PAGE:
Skip to content
My WebMD Sign In, Sign Up

Cancer Health Center

Font Size
A
A
A

Oil May Fight a Cancer-Causing Gene

Researchers Examine Seed Oil for Treating Breast Cancer
By
WebMD Health News
Reviewed by Louise Chang, MD

Nov. 1, 2005 -- Could oil from tiny seeds help bring a big, bad cancer gene to its knees?

Maybe, but it's going to take a lot more work to find out, according to a new study in The Journal of the National Cancer Institute.

Keep that in mind before you delve into the details of the study, which involved cancer cells, not people or animals.

The scientists included Javier Menendez, PhD, and Ruth Lupu, PhD.

Menendez is a research assistant professor of medicine at Northwestern University's Feinberg School of Medicine. Lupu is a professor of medicine at Northwestern University and a researcher at Northwestern's Robert H. Lurie Comprehensive Cancer Center.

In One Corner: A Cancer Gene

The study focuses on the Her-2/neu cancer gene. It's involved in some (but not all) cancers, including more than a fifth of breast cancers.

The gene has been linked to particularly aggressive breast tumors, and cancer patients with this gene often have a poor prognosis, Lupu says in a news release.

The gene orders the overproduction of a protein called the Her-2/neu protein. Some cancer cells grow when exposed to Her-2/neu protein.

In the Other Corner: A Seed Oil

The researchers tested gamma-linolenic acid against cancer cells with the Her-2/neu gene.

Gamma-linolenic acid, or "GLA," is found in oil from the seeds of evening primrose, borage, and black currant. Some studies have suggested that GLA might target cancer cells without affecting healthy cells, write the scientists.

Round One: GLA vs. the Gene

The researchers studied human breast cancer cells with the Her-2/neu gene. They exposed some of those cells to GLA for 48 hours. For comparison, they left other cancer cells alone.

Afterward, they checked the surfaces of the cells for the Her-2/neu protein.

The GLA-exposed cancer cells showed "substantially" less of that protein than the cancer cells that hadn't been exposed to GLA, the researchers write.

Round Two: The Rematch

Next, the researchers exposed more breast cancer cells to various doses of GLA for 48 hours. Then, they poked around in part of those cells' genetic material.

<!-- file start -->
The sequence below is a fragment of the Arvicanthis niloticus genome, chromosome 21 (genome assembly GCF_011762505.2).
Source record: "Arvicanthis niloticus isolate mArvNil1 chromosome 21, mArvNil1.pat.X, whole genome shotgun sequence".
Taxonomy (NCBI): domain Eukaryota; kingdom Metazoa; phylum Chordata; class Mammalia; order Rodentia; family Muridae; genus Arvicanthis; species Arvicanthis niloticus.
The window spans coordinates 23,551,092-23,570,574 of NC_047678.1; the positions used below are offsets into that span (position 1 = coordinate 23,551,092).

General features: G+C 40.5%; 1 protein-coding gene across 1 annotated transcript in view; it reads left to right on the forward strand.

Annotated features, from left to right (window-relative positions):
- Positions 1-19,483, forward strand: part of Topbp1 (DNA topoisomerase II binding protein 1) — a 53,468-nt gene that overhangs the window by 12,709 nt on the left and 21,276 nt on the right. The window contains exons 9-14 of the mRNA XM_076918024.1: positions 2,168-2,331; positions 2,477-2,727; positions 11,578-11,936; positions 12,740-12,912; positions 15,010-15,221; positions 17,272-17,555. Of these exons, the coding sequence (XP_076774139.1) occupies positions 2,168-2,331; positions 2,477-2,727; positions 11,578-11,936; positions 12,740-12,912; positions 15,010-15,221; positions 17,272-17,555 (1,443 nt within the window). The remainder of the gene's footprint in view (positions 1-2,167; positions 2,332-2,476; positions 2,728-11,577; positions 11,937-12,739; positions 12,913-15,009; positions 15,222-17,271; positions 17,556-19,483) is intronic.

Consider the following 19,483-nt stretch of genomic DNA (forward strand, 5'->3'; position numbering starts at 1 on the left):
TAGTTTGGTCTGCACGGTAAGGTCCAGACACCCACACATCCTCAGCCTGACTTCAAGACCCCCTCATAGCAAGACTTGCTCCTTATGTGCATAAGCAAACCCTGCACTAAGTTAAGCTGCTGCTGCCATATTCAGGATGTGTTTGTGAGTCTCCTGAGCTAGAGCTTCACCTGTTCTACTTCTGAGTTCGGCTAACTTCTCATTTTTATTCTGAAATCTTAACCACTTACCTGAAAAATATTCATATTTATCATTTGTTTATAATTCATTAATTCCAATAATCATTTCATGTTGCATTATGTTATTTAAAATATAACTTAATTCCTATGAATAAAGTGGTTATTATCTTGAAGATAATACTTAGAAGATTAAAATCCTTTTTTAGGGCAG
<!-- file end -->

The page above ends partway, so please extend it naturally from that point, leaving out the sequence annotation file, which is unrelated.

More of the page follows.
The higher the GLA dose, the higher the odds that those cells didn't copy the Her-2/neu gene. GLA may have been a stumbling block in the copying of that cancer gene.

Round Three: Tag-Team With Cancer Drug

GLA has been shown to make cells more sensitive to the effects of some cancer drugs, write the researchers.

So they teamed GLA with the breast cancer drug Herceptin in some lab tests. Herceptin targets breast cancer cells that grow when exposed to the Her-2/neu protein.

The combination made breast cancer cells 30 to 40 times more sensitive to Herceptin. That was a significant difference, write the researchers.

GLA and Herceptin work differently on Her-2/neu, says Menendez in a news release.

Not a Knockout

The researchers call for more studies of GLA and cancers with the Her-2/neu gene. But they caution that extensive preliminary studies are necessary before GLA can be tested in clinical trials.

In January, the same team of researchers reported in the Annals of Oncology that a fatty acid found in olive oil may also counter the Her-2/neu gene. That study, too, was based on lab tests of breast cancer cells.

Today on WebMD

Building a Support System
Blog
cancer fighting foods
SLIDESHOW
 
precancerous lesions slideshow
SLIDESHOW
quit smoking tips
SLIDESHOW
 
Jennifer Goodman Linn self-portrait
Blog
what is your cancer risk
HEALTH CHECK
 
colorectal cancer treatment advances
Video
breast cancer overview slideshow
SLIDESHOW
 
prostate cancer overview
SLIDESHOW
lung cancer overview slideshow
SLIDESHOW
 
ovarian cancer overview slideshow
SLIDESHOW
Actor Michael Douglas
Article